Facing History and Ourselves, the latest Educator Innovator partner, believes that the lifeblood of democracy is the ability of every rising generation to be active, responsible decision-makers.
We believe that inspired teachers and innovative methods are the key to this work. We work with educators around the world and throughout their careers to improve their effectiveness in the classroom, as well as their students’ academic performance, historical understanding, and civic learning. In fact, we’ve already led two webinars with Educator Innovator:
“Powerful learning occurs when youth, driven by their own interests, are supported in being creators and not just consumers of knowledge.” We agree. And, it brings to mind a young group of “makers” we worked with several years ago.
Facing History began its work with one teacher at a time: providing resources, coaching, and developing pedagogy that would engage and amplify student voices. A few years ago, the Los Angeles region began working with five schools in a pilot program to see what the impact would be on school culture if instead of just working with one or two teachers, we sought to embed the ideas of Facing History in multiple grade levels and across the curriculum. That Spring, we offered a special opportunity for students from the five schools to come together to make things using digital media. We partnered with MetaFour Productionsto help on the digital side of things since we were still pretty new to it.
After a few smaller projects, they launched into a digital creation of an animated, non-verbal video. The brainstorming commenced. What should they make? There were students from three different schools. What they had in common was that all had taken Facing History classes. Not getting to consensus, the adults finally left the room, leaving the students to talk about it further by themselves.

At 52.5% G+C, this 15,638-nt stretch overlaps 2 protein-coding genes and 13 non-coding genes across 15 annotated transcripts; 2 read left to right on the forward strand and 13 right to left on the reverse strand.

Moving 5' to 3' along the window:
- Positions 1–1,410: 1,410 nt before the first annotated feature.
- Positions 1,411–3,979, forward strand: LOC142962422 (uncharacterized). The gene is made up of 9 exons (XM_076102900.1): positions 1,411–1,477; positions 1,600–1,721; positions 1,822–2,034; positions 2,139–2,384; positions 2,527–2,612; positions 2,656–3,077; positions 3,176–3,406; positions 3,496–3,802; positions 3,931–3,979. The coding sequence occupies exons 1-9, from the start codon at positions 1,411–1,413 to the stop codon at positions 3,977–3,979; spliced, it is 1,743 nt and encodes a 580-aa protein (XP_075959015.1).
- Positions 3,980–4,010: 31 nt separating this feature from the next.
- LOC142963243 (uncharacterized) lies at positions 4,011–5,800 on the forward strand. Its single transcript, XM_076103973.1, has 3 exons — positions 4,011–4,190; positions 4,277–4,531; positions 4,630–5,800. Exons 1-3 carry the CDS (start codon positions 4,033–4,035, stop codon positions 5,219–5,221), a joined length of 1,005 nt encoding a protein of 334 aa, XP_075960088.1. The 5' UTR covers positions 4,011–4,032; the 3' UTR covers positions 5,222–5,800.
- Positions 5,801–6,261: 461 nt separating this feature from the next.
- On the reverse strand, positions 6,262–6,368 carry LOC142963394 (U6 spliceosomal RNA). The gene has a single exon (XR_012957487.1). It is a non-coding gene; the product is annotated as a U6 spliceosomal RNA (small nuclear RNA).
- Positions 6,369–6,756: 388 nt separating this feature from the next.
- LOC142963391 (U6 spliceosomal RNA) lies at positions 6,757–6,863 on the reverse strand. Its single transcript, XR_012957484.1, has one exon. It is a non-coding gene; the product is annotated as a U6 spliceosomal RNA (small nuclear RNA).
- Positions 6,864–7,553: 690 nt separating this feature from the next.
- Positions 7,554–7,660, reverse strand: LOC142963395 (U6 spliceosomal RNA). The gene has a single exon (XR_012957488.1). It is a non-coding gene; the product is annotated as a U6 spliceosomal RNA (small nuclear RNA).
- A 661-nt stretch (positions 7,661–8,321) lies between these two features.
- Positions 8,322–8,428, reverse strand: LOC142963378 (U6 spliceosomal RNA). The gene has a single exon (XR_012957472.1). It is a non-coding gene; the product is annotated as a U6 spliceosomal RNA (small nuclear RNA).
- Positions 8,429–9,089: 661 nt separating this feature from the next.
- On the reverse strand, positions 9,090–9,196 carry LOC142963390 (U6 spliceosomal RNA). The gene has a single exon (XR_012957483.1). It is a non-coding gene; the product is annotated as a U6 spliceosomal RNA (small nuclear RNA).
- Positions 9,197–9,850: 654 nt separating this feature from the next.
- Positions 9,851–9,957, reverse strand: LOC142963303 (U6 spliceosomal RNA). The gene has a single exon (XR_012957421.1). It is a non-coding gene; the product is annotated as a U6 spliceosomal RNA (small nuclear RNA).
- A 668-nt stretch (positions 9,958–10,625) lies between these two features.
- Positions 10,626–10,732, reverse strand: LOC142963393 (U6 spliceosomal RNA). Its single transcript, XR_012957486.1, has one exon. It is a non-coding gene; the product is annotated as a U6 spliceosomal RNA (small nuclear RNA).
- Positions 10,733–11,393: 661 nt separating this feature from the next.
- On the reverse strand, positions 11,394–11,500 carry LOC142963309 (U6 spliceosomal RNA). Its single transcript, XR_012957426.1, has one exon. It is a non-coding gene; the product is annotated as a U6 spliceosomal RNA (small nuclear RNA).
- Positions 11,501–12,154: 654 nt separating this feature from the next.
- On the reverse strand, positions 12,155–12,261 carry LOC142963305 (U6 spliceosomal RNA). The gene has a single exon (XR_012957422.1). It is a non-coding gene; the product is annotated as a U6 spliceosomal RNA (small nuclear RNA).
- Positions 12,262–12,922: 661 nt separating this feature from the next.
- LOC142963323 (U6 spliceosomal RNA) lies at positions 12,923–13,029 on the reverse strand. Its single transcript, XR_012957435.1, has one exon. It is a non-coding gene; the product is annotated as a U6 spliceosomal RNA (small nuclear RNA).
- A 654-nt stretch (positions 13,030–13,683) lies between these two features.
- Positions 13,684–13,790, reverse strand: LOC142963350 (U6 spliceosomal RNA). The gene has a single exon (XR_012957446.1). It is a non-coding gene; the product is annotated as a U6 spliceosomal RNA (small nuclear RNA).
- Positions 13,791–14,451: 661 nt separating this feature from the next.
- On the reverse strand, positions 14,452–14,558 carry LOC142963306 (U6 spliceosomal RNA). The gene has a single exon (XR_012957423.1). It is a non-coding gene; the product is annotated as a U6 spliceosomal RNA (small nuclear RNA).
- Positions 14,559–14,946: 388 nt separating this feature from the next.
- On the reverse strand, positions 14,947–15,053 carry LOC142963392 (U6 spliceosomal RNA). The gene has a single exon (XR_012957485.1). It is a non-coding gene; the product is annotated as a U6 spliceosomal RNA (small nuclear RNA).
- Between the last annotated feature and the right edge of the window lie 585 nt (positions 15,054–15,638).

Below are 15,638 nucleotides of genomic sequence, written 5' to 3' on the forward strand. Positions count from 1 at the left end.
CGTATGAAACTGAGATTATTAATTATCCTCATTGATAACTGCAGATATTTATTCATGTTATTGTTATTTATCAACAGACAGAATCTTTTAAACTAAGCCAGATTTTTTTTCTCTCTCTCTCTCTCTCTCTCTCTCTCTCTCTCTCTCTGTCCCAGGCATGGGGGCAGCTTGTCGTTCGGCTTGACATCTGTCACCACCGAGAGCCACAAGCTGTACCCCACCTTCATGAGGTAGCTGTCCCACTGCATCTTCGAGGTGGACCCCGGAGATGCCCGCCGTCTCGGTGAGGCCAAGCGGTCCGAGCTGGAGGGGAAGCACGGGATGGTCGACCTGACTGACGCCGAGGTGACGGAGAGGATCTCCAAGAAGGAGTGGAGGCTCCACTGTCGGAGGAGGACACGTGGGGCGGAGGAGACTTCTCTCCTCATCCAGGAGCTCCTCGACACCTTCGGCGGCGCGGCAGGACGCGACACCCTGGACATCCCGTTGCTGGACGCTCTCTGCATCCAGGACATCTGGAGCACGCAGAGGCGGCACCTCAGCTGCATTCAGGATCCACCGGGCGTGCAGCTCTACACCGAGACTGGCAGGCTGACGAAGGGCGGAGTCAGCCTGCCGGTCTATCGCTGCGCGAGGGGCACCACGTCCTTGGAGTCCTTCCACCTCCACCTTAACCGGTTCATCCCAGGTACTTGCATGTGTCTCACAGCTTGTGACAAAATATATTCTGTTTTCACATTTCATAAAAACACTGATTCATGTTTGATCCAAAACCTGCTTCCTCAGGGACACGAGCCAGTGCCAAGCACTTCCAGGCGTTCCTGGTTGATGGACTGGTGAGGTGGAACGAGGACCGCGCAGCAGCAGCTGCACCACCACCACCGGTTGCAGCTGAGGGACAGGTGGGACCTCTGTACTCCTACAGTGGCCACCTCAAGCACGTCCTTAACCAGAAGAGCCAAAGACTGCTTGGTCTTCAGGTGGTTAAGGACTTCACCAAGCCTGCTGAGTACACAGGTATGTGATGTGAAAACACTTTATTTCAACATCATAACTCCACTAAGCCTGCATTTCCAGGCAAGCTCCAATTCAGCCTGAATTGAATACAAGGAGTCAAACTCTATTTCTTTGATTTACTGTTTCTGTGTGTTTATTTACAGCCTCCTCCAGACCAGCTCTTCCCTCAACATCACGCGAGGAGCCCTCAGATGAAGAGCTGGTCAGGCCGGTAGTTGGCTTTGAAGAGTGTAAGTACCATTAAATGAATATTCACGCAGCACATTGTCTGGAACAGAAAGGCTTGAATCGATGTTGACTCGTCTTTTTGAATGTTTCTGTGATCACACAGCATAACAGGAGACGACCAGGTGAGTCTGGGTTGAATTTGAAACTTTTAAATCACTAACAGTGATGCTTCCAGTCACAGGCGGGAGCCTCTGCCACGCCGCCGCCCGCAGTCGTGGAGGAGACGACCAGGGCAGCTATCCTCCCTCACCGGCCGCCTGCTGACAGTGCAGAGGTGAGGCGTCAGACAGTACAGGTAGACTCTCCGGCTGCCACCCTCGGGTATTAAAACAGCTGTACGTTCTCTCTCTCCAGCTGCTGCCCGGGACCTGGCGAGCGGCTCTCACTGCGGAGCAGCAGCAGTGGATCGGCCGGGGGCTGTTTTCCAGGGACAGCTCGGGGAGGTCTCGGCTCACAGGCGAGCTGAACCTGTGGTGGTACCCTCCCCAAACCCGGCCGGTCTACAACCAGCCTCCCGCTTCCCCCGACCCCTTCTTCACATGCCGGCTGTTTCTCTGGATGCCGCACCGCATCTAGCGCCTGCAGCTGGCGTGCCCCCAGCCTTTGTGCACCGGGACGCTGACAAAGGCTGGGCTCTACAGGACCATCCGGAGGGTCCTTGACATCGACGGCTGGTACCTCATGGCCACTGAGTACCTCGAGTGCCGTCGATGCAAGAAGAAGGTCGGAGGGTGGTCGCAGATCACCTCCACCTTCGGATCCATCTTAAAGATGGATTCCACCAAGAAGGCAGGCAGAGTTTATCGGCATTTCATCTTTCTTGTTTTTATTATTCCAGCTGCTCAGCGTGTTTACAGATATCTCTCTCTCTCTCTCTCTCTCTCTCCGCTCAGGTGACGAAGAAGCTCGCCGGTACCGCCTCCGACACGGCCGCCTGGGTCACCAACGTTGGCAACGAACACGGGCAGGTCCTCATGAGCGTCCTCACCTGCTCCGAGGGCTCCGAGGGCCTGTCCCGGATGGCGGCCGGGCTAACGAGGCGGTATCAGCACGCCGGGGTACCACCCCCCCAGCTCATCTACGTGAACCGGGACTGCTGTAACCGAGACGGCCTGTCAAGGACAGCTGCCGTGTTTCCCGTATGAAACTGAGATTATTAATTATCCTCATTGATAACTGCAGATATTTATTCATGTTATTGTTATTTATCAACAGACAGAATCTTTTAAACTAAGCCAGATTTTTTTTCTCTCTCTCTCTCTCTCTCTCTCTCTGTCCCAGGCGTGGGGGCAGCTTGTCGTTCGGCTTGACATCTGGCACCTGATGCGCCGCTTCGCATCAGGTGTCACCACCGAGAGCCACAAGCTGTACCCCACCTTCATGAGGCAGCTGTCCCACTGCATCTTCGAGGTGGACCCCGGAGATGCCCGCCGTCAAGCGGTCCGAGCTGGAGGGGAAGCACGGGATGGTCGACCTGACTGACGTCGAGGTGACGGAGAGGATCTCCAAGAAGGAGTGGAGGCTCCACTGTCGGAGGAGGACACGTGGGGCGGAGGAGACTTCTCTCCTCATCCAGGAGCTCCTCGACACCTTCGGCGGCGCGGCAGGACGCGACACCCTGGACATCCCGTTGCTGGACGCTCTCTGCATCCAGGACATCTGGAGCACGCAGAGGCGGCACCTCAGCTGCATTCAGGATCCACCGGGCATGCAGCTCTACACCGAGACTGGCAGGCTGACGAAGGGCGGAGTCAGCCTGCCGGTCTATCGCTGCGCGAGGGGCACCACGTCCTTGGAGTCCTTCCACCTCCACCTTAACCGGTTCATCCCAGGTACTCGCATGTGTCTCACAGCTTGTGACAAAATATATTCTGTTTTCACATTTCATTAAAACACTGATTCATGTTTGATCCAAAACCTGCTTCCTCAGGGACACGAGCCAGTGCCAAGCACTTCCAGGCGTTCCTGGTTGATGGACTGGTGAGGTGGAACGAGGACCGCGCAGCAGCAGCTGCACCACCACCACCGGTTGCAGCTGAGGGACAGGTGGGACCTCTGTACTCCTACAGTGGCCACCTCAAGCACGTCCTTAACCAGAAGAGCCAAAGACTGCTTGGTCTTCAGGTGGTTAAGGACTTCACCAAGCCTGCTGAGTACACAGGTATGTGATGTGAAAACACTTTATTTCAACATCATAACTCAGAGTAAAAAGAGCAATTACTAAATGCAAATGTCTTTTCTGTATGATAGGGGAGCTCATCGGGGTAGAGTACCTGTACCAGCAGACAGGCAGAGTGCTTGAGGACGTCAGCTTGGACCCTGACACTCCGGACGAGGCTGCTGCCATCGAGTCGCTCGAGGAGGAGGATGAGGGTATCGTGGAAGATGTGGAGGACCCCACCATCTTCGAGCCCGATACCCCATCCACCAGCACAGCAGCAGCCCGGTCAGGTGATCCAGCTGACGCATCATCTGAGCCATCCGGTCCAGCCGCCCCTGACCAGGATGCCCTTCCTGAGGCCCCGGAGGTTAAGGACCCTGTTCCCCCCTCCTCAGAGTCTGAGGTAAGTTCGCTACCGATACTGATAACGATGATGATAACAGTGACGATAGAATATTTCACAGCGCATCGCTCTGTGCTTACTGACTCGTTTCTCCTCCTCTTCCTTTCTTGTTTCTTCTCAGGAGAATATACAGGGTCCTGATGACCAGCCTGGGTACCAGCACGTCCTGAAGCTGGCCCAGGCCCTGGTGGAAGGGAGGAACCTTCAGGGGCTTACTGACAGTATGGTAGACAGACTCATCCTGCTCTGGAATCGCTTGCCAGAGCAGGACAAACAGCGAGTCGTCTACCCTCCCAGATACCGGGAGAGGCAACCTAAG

The adults returned to an active conversation among the students putting their story line together. They had quickly come to the consensus that the concept of “universe of obligation” was so central to their understanding of Facing History, that is what they wanted to represent. Here is their video.
I love this because “universe of obligation” IS central – and it is often a difficult concept for adults as well as students. Their video makes it simple! “Universe of obligation” is the term Sociologist Helen Fein gives to the circle of individuals and groups “toward whom obligations are owed, to whom rules apply, and whose injuries call for [amends].” (Click here for a PDF lesson.)
I also love this video because the “star” is a student who has autism. None of the other students knew him before starting this project together, but they not only accepted him being there with them, they put him front and center. While many students receiving special services are viewed as “different” or “other,” and are excluded from student projects or even regular student interaction, not in this group. In the very way they did this project, the students illustrated the concept of “universe of obligation.”
Digital advancements allow our students to participate in democracy in an entirely new way, to build connections across wide distances and backgrounds, and to shape our world with the choices they make on a daily basis. I look forward to next steps as a new partner!
To learn more about Facing History and Ourselves, please visit our website.
By Mary Hendra
Interested in collaborating? Us too! Contact Mary Hendra at Facing History.